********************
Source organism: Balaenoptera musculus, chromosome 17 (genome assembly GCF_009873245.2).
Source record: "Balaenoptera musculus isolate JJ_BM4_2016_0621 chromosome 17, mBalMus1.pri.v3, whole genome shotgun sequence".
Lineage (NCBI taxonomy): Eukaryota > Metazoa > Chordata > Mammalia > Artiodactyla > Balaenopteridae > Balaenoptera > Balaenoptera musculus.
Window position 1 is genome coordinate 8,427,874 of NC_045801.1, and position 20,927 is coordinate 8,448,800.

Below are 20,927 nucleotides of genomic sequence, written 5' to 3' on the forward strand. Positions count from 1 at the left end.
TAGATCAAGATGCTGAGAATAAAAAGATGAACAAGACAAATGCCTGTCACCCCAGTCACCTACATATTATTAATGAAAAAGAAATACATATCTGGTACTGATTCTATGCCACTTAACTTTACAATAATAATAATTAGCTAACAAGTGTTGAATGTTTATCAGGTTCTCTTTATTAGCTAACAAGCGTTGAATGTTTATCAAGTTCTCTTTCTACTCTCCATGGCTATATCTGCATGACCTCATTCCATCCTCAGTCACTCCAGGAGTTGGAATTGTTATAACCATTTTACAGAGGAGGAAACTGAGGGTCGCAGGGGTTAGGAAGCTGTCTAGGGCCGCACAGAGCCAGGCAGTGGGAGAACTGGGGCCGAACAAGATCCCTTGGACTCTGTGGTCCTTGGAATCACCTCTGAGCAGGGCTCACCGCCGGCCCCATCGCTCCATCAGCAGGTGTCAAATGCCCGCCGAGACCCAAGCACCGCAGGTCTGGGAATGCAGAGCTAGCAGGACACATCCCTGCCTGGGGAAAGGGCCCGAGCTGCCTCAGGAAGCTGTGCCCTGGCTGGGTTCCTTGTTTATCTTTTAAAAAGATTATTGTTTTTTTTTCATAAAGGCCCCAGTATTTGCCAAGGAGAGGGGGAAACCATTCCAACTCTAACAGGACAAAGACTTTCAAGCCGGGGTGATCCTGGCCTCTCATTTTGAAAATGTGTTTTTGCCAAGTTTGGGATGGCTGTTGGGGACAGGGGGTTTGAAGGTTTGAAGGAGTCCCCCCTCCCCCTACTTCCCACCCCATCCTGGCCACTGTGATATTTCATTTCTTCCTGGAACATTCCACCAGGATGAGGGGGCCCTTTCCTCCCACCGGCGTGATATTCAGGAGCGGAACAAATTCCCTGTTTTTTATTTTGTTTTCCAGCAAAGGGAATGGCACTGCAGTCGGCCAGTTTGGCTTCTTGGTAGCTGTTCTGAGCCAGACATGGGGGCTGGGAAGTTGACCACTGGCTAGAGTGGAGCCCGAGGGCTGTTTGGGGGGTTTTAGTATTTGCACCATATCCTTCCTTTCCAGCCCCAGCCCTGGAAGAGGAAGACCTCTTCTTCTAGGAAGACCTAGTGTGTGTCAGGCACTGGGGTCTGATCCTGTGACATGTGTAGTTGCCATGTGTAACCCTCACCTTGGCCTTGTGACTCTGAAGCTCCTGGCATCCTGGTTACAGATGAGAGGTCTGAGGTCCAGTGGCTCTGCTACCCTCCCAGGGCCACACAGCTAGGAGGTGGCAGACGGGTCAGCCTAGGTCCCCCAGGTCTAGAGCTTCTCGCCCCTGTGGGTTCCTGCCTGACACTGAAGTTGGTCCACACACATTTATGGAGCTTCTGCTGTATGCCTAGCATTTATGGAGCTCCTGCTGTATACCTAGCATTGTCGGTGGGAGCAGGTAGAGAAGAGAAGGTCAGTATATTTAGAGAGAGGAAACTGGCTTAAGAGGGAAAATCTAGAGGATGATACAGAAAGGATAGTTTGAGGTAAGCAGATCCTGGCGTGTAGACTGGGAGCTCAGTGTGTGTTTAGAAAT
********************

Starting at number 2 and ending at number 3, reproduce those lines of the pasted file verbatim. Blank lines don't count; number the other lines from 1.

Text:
Source record: "Balaenoptera musculus isolate JJ_BM4_2016_0621 chromosome 17, mBalMus1.pri.v3, whole genome shotgun sequence".
Lineage (NCBI taxonomy): Eukaryota > Metazoa > Chordata > Mammalia > Artiodactyla > Balaenopteridae > Balaenoptera > Balaenoptera musculus.